In [8]:
f = 3.0
g = f / 2.0
print(f, g)
3.0 1.5

Strings and lists


Strings can be enclosed in either double or single quotes.

The characters can be indexed as usual.

You can also access slices of strings using colons.

In [9]:
s = "Hello, world!"
print(s[0])
print(s[7:12])
H
world

Lists are created using square brackets and commas.

There is a related concept called tuples - they are immutable.

They can be indexed in the same way as strings, even with negative indices!

In [10]:
x = [1,3,4,"cow"]
t = (1,2,3,4)
print(x[2])
print(x[-1])
print(x)
print(t)
4
cow
[1, 3, 4, 'cow']
(1, 2, 3, 4)

Note that it's really the commas that matter.

Here's a tuple without brackets.

In [11]:
v = 1,2,3
v
Out[11]:
(1, 2, 3)

Conditions


We can make hard decisions using if, elif and else.

In [10]:
if 2 == 1 + 1:
  print("Yes")
Yes

Here's the whole shebang.

In [11]:
s = "Hello, world!"

if s[0] == "H":
  print("H is first letter")
elif s[1] == "e":
  print("e is second letter")
else:
  print("H is not first letter and e is not second letter")
H is first letter

You can write shorthand if statements on a single line as follows. The if comes after the value to return if the condition is true.

In [13]:
i = 3
j = 4 if i == 3 else 0
print(i, j)
3 4

Loops


Python likes to loop over lists.

In [15]:
for i in [1,2,3]:
  print(i**2)
1
4
9

If you want to loop over an integer you can use the built-in range function.

With one argument it returns the integer values from 0, including 0, up to, but not including, that number.

In [16]:
for i in range(10):
  print(i**2)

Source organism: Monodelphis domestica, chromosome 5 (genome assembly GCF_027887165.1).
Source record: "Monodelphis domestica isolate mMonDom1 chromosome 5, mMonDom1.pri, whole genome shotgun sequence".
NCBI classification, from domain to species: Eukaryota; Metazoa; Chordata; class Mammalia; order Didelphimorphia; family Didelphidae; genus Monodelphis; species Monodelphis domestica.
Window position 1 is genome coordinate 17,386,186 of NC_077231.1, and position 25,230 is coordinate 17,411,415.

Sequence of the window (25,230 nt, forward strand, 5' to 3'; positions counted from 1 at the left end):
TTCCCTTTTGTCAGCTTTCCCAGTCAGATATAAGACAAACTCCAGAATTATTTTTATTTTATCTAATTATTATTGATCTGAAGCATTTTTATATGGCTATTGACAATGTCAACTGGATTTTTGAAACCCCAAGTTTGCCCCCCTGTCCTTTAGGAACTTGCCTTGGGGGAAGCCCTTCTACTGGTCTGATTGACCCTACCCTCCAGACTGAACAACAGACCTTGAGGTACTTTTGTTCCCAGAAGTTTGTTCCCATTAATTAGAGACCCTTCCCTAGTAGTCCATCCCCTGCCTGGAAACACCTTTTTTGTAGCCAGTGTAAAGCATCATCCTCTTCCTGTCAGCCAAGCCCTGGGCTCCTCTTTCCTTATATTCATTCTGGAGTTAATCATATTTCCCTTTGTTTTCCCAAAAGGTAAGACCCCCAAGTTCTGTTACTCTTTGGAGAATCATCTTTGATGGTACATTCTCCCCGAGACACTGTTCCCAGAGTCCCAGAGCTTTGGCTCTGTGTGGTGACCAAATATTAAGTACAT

0
1
4
9
16
25
36
49
64
81

You can create inline lists also, using an inline for loop.

In [14]:
squares = [i**2 for i in range(10)]
squares
Out[14]:
[0, 1, 4, 9, 16, 25, 36, 49, 64, 81]

Here's an example of using a loop and a conditional together.

In [15]:
for i in range(10):
  if i % 2 == 0:
    continue
  elif i == 7:
    break
  else:
    print(i)
1
3
5

Functions


Functions are defined using the def keyword.

In [19]:
def f(x):
  return x**2 - (2 * x) + 1

for i in range(10):
  print(i, f(i))
0 1
1 0
2 1
3 4
4 9
5 16
6 25
7 36
8 49
9 64

In Python, you can define one-line (anonymous) functions (that you can give a name if you want).

In [20]:
g = lambda x: x**3 - 10 * x**2 + x + 5
In [21]:
[g(i) for i in range(10)]
Out[21]:
[5, -3, -25, -55, -87, -115, -133, -135, -115, -67]

Python can automatically generate documentation for your code if you include docstrings. They come in triple quotes just inside your function and should describe the function.

In [22]:
def gcd(a, b):
  """Calculate the Greatest Common Divisor of the integers a and b."""
  while b:
    # a % b is a modulo b.
    a, b = b, (a % b)
  return a
In [23]:
gcd(-100, 60)
Out[23]:
20

Slices


You can slice strings and lists as follows.

In [16]:
s1 = "Hello, world!"
s2 = 'Goodbye, computer!'

print(s1) # Print s1
print(s1[7]) # Print the 8th characters of s1
print(s1[7:12]) # Print characters 7 to 11 of s1
print(len(s1)) # Print the length of s1

print(s2[::2]) # Print what?
print(s2[::-1]) # Print what?
Hello, world!
w
world
13
Gobe optr
!retupmoc ,eybdooG

End